Due to the variability of the mallard's genetic code, which gives it its vast interbreeding capability, mutations in the genes that decide plumage colour are very common and have resulted in a wide variety of hybrids, such as Brewer's duck.
DistributionThe mallard is widely distributed across the Northern and Southern Hemispheres; in North America its range extends from southern and central Alaska to Mexico, the Hawaiian Islands, across the Palearctic, from Iceland and southern Greenland and parts of Morocco in the west, Scandinavia and Britain to the north, and to Siberia, Japan, and South Korea. Also in the east, it ranges to south-eastern and south-western Australia and New Zealand in the Southern hemisphere. It is strongly migratory in the northern parts of its breeding range, and winters farther south. For example, in North America, it winters south to the southern United States and northern Mexico, but also regularly strays into Central America and the Caribbean between September and May. A drake later named "Trevor" attracted media attention in 2018 when it turned up on the island of Niue, an atypical location for mallards.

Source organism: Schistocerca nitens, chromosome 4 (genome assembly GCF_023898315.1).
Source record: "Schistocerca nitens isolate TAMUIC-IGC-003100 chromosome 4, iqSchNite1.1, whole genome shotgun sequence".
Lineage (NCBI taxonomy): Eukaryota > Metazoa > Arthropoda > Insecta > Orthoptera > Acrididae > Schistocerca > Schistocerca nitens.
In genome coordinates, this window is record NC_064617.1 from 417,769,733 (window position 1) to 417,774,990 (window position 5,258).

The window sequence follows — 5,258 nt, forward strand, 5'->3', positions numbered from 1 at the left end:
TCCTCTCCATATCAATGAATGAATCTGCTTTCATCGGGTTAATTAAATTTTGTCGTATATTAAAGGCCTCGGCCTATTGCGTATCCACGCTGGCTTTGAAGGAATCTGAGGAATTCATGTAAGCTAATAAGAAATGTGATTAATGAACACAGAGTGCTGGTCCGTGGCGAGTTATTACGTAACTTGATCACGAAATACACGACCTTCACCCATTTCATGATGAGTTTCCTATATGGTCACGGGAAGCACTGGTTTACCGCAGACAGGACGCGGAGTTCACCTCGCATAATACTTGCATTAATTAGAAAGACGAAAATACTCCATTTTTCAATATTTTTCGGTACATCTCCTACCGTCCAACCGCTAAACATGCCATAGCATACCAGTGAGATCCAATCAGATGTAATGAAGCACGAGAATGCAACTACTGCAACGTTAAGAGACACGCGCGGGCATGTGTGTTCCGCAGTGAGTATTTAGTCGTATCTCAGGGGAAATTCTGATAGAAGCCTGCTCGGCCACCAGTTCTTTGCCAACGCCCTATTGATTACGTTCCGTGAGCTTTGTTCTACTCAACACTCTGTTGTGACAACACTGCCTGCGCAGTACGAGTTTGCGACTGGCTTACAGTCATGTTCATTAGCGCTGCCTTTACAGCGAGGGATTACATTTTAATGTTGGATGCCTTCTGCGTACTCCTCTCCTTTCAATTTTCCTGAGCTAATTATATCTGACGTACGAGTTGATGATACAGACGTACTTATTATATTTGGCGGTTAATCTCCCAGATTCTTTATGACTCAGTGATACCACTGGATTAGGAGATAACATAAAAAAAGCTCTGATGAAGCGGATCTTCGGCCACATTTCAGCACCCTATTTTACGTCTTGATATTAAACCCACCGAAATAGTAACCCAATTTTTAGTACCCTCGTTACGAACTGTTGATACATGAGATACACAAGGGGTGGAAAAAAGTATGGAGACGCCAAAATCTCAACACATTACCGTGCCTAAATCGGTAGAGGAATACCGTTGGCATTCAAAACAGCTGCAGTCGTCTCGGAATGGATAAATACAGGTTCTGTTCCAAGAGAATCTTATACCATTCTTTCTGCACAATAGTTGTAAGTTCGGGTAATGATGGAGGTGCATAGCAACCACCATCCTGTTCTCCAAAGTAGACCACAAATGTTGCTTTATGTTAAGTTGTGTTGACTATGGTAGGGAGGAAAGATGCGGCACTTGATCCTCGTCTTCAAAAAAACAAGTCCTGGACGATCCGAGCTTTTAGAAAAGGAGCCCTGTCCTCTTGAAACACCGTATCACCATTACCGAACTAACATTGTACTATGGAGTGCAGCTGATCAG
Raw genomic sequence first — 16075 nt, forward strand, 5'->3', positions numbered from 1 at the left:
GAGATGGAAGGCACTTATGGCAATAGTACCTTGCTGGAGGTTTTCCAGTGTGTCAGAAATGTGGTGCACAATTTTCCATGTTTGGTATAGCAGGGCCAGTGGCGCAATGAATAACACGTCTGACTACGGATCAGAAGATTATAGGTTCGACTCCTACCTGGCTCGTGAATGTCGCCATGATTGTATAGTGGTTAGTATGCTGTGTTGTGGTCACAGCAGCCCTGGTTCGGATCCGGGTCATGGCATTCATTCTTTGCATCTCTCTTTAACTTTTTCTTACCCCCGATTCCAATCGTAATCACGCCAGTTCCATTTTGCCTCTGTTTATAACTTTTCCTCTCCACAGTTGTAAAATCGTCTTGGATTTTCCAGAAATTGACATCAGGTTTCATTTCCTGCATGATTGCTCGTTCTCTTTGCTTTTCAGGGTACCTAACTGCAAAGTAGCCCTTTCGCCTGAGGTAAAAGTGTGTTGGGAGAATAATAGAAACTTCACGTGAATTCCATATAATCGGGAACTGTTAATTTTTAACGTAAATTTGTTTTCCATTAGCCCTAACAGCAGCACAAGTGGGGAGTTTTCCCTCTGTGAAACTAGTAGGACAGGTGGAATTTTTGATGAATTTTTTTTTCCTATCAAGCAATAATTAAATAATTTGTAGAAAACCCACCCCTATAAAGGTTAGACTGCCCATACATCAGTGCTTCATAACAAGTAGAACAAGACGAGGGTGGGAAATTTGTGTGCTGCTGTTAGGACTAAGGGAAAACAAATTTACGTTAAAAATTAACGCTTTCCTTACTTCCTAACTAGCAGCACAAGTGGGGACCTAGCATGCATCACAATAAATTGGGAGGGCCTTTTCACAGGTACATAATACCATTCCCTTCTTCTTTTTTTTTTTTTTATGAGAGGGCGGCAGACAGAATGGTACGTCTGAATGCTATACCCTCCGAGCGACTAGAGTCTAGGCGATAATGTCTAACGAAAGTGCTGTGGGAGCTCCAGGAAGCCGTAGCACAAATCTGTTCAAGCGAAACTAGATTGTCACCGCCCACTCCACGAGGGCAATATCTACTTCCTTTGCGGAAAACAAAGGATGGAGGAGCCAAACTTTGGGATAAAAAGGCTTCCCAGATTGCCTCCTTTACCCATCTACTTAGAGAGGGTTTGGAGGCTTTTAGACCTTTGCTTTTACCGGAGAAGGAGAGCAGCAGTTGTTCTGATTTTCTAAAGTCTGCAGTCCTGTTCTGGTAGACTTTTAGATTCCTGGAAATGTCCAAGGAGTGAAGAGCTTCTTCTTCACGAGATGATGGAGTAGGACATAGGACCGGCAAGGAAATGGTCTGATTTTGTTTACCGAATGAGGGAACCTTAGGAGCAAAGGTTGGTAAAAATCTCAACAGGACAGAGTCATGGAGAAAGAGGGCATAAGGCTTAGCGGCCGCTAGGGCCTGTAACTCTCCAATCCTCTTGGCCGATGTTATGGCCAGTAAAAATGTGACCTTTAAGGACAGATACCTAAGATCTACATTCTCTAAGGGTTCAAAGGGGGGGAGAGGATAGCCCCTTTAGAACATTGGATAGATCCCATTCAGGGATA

HabitatThe mallard inhabits a wide range of habitats and climates, from the Arctic tundra to subtropical regions. It is found in both fresh- and salt-water wetlands, including parks, small ponds, rivers, lakes and estuaries, as well as shallow inlets and open sea within sight of the coastline. Water depths of less than 0.9 metres are preferred, with birds avoiding areas more than a few metres deep. They are attracted to bodies of water with aquatic vegetation.
ReproductionMallards usually form pairs until the female lays eggs at the start of the nesting season, which is around the beginning of spring. At this time she is left by the male who joins up with other males to await the moulting period, which begins in June. During the brief time before this, however, the males are still sexually potent and some of them either remain on standby to sire replacement clutches or forcibly mate with females that appear to be isolated or unattached regardless of their species and whether or not they have a brood of ducklings.